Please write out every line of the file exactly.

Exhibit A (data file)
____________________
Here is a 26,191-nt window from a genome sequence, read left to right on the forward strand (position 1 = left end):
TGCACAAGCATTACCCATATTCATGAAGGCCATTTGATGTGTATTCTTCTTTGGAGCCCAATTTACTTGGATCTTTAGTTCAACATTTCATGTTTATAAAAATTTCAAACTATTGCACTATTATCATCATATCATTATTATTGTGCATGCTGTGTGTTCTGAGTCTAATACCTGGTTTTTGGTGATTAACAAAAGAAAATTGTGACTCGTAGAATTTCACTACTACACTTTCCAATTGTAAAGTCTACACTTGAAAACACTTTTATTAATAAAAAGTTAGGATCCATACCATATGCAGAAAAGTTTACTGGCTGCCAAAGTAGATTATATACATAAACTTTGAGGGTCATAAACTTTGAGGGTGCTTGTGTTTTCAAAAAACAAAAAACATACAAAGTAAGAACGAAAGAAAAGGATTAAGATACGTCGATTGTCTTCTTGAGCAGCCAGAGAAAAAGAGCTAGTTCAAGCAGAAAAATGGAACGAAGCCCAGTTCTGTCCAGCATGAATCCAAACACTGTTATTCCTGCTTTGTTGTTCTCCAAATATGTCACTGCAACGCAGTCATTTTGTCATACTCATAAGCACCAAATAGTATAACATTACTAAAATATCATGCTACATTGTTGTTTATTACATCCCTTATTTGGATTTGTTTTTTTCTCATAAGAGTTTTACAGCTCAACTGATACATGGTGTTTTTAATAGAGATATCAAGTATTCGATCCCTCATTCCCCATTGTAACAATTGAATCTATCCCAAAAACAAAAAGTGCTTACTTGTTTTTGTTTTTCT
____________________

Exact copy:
Here is a 26,191-nt window from a genome sequence, read left to right on the forward strand (position 1 = left end):
TGCACAAGCATTACCCATATTCATGAAGGCCATTTGATGTGTATTCTTCTTTGGAGCCCAATTTACTTGGATCTTTAGTTCAACATTTCATGTTTATAAAAATTTCAAACTATTGCACTATTATCATCATATCATTATTATTGTGCATGCTGTGTGTTCTGAGTCTAATACCTGGTTTTTGGTGATTAACAAAAGAAAATTGTGACTCGTAGAATTTCACTACTACACTTTCCAATTGTAAAGTCTACACTTGAAAACACTTTTATTAATAAAAAGTTAGGATCCATACCATATGCAGAAAAGTTTACTGGCTGCCAAAGTAGATTATATACATAAACTTTGAGGGTCATAAACTTTGAGGGTGCTTGTGTTTTCAAAAAACAAAAAACATACAAAGTAAGAACGAAAGAAAAGGATTAAGATACGTCGATTGTCTTCTTGAGCAGCCAGAGAAAAAGAGCTAGTTCAAGCAGAAAAATGGAACGAAGCCCAGTTCTGTCCAGCATGAATCCAAACACTGTTATTCCTGCTTTGTTGTTCTCCAAATATGTCACTGCAACGCAGTCATTTTGTCATACTCATAAGCACCAAATAGTATAACATTACTAAAATATCATGCTACATTGTTGTTTATTACATCCCTTATTTGGATTTGTTTTTTTCTCATAAGAGTTTTACAGCTCAACTGATACATGGTGTTTTTAATAGAGATATCAAGTATTCGATCCCTCATTCCCCATTGTAACAATTGAATCTATCCCAAAAACAAAAAGTGCTTACTTGTTTTTGTTTTTCT